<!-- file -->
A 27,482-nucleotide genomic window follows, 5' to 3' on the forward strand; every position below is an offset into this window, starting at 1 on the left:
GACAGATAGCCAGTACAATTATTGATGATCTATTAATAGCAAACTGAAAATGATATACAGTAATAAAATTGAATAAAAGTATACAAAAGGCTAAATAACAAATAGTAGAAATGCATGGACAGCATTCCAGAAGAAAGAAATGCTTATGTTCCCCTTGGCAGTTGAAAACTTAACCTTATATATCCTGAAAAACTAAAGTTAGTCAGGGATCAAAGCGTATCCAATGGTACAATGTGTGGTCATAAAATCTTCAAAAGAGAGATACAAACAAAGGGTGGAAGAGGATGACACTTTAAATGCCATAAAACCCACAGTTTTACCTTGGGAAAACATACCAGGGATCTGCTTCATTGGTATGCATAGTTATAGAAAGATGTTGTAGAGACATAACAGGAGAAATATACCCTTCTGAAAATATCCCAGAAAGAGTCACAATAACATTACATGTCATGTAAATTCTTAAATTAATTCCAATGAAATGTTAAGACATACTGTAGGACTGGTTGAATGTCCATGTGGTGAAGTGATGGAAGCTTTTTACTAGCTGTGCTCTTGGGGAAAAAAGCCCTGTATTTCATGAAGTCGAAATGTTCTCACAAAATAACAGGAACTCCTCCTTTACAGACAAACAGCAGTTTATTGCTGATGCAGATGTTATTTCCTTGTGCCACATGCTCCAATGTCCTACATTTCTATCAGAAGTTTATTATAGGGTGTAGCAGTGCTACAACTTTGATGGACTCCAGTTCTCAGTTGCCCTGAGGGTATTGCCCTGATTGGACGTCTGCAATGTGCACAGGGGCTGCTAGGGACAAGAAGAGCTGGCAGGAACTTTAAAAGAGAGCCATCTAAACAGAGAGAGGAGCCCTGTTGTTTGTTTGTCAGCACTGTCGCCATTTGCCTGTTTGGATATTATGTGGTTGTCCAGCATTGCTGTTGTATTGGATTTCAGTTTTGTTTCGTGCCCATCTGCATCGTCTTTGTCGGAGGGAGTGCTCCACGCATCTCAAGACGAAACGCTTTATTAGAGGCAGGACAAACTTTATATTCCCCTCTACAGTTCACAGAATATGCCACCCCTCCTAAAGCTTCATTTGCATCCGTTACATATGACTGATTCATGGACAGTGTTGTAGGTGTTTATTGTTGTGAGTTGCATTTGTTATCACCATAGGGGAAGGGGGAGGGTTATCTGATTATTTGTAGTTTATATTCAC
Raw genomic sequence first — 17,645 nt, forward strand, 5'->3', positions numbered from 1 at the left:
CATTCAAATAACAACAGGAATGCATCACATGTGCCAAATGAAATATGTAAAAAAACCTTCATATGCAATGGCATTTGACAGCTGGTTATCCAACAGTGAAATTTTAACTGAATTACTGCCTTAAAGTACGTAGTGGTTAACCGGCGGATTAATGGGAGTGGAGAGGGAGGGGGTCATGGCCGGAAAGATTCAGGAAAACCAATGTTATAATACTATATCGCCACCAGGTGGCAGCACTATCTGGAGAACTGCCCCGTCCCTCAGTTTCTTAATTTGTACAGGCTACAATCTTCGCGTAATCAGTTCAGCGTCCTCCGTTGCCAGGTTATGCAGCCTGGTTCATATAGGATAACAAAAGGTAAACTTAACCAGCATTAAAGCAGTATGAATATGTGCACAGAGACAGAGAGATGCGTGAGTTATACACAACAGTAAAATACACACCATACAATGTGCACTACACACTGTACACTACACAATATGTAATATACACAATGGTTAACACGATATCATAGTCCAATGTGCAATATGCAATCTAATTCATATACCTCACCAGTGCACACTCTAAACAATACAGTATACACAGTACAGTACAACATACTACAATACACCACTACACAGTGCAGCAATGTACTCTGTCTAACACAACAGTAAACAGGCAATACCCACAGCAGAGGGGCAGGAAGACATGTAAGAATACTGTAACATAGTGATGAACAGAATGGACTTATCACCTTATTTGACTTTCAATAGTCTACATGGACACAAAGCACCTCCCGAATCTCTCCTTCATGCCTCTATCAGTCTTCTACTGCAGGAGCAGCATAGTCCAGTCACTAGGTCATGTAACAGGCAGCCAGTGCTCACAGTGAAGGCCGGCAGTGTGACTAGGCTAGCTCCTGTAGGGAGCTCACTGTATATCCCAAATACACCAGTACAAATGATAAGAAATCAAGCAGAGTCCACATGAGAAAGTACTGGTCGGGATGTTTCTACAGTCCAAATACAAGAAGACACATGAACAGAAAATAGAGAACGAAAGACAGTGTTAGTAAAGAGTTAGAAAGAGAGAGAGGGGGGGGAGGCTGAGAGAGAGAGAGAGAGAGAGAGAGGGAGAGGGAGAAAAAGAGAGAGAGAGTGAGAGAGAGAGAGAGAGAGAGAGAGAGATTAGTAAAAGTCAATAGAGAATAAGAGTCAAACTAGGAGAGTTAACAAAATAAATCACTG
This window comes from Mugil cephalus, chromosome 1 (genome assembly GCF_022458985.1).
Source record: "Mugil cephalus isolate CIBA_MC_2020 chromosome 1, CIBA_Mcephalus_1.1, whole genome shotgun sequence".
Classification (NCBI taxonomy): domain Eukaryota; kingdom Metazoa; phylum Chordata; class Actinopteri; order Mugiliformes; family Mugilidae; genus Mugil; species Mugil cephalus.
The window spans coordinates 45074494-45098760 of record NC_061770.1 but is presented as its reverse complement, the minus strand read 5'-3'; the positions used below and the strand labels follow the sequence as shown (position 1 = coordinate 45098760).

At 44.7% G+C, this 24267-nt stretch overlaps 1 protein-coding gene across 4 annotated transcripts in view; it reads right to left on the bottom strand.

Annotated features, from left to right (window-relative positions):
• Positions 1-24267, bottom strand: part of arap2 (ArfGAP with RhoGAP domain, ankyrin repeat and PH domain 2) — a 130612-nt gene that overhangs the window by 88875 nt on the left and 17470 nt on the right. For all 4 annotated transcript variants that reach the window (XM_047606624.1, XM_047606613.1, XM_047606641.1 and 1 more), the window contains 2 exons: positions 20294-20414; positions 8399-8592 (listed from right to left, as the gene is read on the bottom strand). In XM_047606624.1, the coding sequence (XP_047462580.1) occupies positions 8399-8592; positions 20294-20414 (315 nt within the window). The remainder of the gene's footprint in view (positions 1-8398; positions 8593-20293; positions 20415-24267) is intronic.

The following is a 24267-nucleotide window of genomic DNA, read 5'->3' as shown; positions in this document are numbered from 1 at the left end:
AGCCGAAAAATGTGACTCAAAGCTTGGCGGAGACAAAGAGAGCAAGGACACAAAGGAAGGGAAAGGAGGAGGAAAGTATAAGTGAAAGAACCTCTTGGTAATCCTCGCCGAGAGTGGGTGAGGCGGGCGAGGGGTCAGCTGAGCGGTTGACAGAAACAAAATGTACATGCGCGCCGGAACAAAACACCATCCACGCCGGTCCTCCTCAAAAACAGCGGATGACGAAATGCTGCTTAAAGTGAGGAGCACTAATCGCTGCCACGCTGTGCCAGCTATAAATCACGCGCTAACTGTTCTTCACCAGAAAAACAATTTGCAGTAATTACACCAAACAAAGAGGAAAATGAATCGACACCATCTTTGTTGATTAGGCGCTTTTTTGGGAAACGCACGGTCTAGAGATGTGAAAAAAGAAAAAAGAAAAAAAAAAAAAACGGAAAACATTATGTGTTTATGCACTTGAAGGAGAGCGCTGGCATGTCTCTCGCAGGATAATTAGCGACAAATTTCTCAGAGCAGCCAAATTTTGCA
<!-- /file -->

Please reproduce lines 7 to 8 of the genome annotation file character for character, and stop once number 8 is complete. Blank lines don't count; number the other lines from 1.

Classification (NCBI taxonomy): domain Eukaryota; kingdom Metazoa; phylum Chordata; class Actinopteri; order Mugiliformes; family Mugilidae; genus Mugil; species Mugil cephalus.
The window spans coordinates 45074494-45098760 of record NC_061770.1 but is presented as its reverse complement, the minus strand read 5'-3'; the positions used below and the strand labels follow the sequence as shown (position 1 = coordinate 45098760).